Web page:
Sleeping Bag - Temperature Ranges

Temperature Predictions

EN ISO 23537 The standard temperatures that designate the range of utility for a sleeping bag system.

Comfort temperature (Tcomf): Lower limit the comfort range down to which a sleeping bag user with a relaxed posture such as lying on the back is globally in thermal equilibrium and not feeling cold (related to standard woman and in standard conditions of use). This is the temperature range where a “standard” woman is comfortable. According to the EN/ISO standards, she is “not feeling cold,” in a “relaxed posture.”

Limit temperature (Tlim): Lower limit at which a sleeping bag user with a curled-up body posture is globally in thermal equilibrium and not feeling cold (related to standard man and in standard conditions of use). (Note: The temperature is lower because the metabolic rate used in the equation for a man is higher than that used in the equations based on a woman’s physiology.) Here, a standard man is “in a situation of fighting against cold (posture is curled up inside the sleeping bag), but in thermal equilibrium” and not shivering. That means that somewhere within this range is likely the performance limit of your bag.

Extreme temperature (Text): Lower extreme temperature where the risk of health damage by hypothermia occurs (related to a standard woman with a curled up posture in a situation of high cold stress with shivering). This is a point of danger that can lead to death. Per the EN/ISO standard’s language: “In this range, a strong sensation of cold has to be expected. There is risk of health damage by hypothermia. A sleeping bag should only be used in this range in an emergency.”

Season Ratings

The explanations for sleeping bags season ratings ere quite simple. Sleeping bags are sold with 1,2,3,4 or 5 season ratings and this refers to the minimum temperatures in which the bag can comfortably be used (hence the alternative term of 'comfort rating'). Note: where there is no EN endorsement, these ratings are a guideline only and will vary considerably from manufacturer to manufacturer.

  • One-season sleeping bags are basic and generally used indoors or in tropical climates. Think kids on a sleep-over or a balmy night in a hammock!
  • Two-season sleeping bags are commonly called summer bags. Typically used in summer but depending on your base layers and the weather, you may be able to use it toward the end of Spring and early Autumn. Typically sold as a bag which can be used in temperatures down to 5 degrees centigrade.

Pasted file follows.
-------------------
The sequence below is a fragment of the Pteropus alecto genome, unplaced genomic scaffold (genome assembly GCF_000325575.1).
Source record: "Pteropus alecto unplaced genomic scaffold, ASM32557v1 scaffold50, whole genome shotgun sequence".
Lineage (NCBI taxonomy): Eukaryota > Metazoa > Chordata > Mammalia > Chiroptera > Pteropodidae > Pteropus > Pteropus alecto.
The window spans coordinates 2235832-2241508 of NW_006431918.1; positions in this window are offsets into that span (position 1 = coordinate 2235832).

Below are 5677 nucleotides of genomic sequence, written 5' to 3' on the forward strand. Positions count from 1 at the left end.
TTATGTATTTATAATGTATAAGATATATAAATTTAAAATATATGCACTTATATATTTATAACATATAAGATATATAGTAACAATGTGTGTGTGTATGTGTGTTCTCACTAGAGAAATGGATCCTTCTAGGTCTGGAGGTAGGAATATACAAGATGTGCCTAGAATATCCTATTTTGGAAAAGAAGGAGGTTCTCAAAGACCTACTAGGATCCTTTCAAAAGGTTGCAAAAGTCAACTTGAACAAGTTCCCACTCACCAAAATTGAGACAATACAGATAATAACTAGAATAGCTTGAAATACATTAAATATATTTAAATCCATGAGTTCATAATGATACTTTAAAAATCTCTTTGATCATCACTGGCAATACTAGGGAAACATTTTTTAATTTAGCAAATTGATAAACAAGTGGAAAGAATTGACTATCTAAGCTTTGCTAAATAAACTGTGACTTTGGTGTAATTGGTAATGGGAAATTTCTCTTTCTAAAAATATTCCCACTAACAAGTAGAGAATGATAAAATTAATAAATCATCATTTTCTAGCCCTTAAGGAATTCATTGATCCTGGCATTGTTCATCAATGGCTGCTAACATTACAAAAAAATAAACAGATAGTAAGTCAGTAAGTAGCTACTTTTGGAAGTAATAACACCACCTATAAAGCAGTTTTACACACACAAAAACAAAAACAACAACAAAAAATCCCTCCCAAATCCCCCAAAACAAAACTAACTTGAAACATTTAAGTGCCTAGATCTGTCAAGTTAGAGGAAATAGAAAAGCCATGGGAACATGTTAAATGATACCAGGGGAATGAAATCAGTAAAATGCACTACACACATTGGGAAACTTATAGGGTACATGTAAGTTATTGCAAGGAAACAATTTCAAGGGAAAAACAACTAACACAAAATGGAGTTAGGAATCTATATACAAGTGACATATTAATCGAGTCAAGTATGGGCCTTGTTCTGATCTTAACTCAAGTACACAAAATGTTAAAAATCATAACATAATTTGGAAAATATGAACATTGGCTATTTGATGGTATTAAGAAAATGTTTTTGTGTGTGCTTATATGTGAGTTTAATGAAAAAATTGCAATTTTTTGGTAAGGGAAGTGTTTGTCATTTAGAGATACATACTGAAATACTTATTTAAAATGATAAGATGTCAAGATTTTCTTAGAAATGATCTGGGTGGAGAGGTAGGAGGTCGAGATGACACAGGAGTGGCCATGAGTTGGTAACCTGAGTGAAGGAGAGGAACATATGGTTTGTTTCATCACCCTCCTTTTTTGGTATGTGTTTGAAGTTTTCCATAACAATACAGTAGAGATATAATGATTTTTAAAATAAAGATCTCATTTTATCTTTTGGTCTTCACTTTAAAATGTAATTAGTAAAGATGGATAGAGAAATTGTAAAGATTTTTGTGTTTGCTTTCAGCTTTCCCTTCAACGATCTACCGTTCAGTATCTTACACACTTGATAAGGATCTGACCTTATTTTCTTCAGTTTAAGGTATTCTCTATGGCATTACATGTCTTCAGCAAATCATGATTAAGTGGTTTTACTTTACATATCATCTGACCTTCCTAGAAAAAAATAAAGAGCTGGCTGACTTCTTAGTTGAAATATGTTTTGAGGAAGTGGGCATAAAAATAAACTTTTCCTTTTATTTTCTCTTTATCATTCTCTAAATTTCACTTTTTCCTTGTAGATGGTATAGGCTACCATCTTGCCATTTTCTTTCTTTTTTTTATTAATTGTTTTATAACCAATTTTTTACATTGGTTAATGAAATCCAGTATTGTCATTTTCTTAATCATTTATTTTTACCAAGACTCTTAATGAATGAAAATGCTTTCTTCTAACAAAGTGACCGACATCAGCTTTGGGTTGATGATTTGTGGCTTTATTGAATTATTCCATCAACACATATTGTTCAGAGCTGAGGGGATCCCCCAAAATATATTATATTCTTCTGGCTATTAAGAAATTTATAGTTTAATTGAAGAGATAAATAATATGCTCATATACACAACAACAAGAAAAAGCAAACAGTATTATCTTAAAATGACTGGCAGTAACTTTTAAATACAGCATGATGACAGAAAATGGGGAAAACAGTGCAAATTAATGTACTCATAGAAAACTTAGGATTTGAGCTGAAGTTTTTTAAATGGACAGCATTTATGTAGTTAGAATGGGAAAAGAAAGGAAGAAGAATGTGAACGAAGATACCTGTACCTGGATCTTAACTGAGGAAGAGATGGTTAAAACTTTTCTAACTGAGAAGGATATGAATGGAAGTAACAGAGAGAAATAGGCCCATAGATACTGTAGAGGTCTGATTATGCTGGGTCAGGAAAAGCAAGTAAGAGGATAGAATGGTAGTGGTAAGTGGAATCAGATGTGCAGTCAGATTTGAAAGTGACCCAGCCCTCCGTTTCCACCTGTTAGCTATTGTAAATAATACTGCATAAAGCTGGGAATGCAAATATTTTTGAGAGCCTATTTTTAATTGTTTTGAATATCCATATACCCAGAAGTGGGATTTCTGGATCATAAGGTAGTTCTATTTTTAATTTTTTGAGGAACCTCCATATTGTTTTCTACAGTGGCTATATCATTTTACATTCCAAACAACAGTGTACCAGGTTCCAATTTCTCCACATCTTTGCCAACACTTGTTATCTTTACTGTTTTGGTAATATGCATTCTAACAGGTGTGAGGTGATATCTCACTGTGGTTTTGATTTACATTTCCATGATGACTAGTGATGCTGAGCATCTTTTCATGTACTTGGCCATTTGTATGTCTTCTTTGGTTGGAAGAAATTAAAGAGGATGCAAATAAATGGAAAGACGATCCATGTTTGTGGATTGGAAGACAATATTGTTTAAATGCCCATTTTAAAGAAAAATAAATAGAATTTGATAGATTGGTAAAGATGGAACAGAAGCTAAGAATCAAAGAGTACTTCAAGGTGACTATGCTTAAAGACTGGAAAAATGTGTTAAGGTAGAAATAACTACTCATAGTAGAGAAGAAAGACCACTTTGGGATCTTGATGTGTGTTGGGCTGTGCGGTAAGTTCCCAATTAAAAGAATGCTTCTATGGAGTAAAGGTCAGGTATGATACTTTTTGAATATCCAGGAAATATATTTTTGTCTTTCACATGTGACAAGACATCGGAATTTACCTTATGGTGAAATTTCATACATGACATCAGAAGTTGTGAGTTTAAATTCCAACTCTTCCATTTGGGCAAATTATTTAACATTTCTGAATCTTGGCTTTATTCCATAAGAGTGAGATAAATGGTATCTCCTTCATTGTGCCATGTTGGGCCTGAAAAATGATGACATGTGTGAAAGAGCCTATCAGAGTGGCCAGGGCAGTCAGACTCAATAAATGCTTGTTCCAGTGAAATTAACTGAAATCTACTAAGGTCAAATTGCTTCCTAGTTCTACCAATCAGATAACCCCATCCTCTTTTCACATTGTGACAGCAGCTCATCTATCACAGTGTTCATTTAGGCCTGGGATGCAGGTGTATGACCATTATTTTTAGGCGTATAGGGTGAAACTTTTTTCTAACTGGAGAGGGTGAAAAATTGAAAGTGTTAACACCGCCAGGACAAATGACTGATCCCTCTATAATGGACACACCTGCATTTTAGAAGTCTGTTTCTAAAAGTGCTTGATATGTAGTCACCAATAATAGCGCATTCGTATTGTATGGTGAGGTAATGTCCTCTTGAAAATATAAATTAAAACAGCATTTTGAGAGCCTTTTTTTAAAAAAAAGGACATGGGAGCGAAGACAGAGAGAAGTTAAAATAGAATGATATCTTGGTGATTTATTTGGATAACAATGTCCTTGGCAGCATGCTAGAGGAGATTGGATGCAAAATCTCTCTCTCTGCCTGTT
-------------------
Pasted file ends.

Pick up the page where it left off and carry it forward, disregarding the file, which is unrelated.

• Three-season sleeping bags are the most common choice for experienced campers (e.g. our MUMMY) Suitable for all but winter camping these sleeping bags are designed to keep you comfortable in temperatures down to around 0 degrees centigrade.
  • Four-season sleeping bags, as the name suggests, are designed for those who will be camping all year round or are likely to be in harsher environments such as camping at altitude in the mountains. Temperature range for four-season bags is around the -10 degrees centigrade mark.
  • Five-season sleeping bags are regarded as 'Technical Sleeping Bags' and are not really designed for the general market. They are more usually associated with expedition standard camping requirements as they are suitable for temperatures down as low as -40 degrees centigrade.

Other Considerations.....
You don't need to be a scientist to know that people react very differently to the cold – what is chilly to one person would be unbearable for another. Season ratings are a great starting point but they are not an exact science. This is even more obvious when you realise that season ratings vary considerably between brands with the result that one make of two-season bag may actually be a warmer buy than another's three-season product.
Also consider the following: those of a slighter build will not only have less body fat to keep them warm but will also leave more empty space in their sleeping bag which affects insulation and warmth. Young people are less prone to the cold than older people. Fitness levels will also dictate to some degree how much you feel the cold – usually the fitter you are the warmer you will be.
Typically men feel the cold less than women.

Where your tent is pitched and the environment generally may affect how warm you will feel – a tent pitched at altitude, somewhere exposed to the elements or in a damp place will always make you feel colder. Your sleeping mat – no matter how super-duper your sleeping bag, you are going to get cold if you don't insulate yourself properly from the ground.
There is perhaps some degree of trial and error with regard to knowing which season sleeping bag will suit you best. Don't be too concerned about how hot you might get - sleeping bags can be unzipped or discarded altogether and getting cooler is always going to be easier than getting warm enough! Consider when and how you will be camping along with your own tolerance of the cold and then opt for the best quality sleeping bag your money can buy. As you snuggle down into your cosy sleeping bag on your next camping trip then you will be glad you invested both the time and money to find the perfect sleeping bag for you.